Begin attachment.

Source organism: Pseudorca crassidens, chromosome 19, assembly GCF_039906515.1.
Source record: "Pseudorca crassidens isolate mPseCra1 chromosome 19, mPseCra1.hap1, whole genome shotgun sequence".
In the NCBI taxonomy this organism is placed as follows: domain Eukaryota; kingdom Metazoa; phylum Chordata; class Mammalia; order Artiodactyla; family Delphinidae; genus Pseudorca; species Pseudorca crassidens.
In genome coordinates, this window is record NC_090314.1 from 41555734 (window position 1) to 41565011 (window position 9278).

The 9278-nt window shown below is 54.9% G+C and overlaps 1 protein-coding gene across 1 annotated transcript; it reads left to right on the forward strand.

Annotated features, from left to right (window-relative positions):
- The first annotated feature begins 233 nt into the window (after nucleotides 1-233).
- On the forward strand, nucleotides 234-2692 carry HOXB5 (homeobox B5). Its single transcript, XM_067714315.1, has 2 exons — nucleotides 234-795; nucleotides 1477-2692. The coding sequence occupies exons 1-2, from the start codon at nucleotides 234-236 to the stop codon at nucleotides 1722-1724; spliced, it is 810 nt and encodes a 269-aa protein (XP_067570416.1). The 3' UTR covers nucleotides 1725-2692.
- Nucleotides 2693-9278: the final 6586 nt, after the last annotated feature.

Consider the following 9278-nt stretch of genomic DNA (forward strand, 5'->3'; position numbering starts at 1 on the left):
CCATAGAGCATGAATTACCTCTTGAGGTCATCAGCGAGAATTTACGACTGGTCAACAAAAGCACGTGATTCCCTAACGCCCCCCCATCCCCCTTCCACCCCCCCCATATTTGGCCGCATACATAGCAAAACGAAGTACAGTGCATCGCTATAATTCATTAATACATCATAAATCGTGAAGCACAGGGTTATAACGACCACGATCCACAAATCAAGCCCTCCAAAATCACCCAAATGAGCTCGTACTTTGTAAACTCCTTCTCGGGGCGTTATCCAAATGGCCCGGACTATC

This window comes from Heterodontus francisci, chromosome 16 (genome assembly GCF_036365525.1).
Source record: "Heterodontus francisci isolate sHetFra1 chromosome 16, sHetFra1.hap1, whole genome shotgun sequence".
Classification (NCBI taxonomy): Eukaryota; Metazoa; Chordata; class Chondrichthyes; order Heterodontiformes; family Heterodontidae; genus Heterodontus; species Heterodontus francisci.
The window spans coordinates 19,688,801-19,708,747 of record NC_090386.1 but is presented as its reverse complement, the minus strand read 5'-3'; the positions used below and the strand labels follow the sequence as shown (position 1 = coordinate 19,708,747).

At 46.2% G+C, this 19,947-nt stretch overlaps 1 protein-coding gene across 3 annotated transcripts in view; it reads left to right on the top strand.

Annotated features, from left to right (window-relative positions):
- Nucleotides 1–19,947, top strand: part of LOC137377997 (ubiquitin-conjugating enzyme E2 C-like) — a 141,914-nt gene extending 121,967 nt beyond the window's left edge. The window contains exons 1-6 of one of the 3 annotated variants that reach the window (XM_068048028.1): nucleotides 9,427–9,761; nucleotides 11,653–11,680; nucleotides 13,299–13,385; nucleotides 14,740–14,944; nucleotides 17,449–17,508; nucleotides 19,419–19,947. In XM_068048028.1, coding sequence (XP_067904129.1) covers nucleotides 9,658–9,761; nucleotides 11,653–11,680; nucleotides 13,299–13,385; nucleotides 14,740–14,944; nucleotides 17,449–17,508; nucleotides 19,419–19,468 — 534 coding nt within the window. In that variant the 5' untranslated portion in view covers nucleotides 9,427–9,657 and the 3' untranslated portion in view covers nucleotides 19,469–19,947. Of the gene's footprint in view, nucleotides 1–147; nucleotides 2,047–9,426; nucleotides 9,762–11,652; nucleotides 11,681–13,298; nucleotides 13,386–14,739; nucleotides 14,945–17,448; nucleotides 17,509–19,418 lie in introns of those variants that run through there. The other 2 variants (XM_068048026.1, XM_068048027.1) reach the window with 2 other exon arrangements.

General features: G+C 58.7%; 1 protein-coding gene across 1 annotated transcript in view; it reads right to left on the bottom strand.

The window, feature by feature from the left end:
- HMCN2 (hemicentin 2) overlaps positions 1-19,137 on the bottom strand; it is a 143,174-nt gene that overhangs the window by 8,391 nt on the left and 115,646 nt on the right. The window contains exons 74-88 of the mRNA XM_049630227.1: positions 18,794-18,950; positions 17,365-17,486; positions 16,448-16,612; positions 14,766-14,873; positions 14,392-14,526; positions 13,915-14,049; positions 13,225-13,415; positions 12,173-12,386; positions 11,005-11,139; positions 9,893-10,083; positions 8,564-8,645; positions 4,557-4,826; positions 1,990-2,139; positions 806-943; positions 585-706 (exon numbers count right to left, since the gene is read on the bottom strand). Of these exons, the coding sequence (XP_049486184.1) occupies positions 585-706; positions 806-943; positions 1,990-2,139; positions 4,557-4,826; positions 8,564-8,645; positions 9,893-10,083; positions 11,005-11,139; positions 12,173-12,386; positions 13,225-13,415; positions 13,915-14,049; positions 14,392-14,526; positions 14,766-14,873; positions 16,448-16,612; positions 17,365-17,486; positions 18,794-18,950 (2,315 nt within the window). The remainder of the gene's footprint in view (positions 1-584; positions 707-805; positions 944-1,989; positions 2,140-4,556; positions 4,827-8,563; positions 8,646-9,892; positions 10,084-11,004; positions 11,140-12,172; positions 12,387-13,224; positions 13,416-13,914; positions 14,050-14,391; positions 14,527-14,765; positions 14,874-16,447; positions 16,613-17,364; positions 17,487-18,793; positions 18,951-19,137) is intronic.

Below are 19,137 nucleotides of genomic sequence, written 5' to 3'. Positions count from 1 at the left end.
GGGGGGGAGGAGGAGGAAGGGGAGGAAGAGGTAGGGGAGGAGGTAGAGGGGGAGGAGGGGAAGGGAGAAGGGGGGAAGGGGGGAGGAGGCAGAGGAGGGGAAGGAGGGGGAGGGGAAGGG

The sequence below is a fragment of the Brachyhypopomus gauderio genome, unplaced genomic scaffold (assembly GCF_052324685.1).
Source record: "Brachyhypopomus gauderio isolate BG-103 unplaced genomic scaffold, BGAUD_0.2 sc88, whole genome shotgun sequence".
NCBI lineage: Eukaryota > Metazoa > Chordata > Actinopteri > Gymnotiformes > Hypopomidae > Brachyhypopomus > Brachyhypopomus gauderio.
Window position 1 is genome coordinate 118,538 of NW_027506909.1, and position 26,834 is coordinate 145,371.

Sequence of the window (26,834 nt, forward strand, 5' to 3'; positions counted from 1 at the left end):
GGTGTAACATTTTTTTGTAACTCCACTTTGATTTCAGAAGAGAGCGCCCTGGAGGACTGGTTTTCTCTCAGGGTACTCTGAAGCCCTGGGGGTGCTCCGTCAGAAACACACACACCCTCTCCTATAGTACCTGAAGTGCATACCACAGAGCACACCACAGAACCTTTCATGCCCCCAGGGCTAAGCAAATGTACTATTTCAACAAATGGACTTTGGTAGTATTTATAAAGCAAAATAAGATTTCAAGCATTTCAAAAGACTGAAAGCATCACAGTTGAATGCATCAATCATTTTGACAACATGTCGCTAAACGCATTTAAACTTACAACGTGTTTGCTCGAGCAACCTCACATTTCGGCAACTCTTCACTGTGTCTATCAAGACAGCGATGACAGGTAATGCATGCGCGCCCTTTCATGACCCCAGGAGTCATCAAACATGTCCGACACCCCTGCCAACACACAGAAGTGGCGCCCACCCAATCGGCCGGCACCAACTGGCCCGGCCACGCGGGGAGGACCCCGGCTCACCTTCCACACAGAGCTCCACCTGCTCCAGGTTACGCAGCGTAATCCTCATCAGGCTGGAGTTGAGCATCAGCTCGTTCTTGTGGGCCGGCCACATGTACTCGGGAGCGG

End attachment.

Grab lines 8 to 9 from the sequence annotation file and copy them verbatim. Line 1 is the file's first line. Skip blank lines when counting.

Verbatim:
- On the forward strand, nucleotides 234-2692 carry HOXB5 (homeobox B5). Its single transcript, XM_067714315.1, has 2 exons — nucleotides 234-795; nucleotides 1477-2692. The coding sequence occupies exons 1-2, from the start codon at nucleotides 234-236 to the stop codon at nucleotides 1722-1724; spliced, it is 810 nt and encodes a 269-aa protein (XP_067570416.1). The 3' UTR covers nucleotides 1725-2692.
- Nucleotides 2693-9278: the final 6586 nt, after the last annotated feature.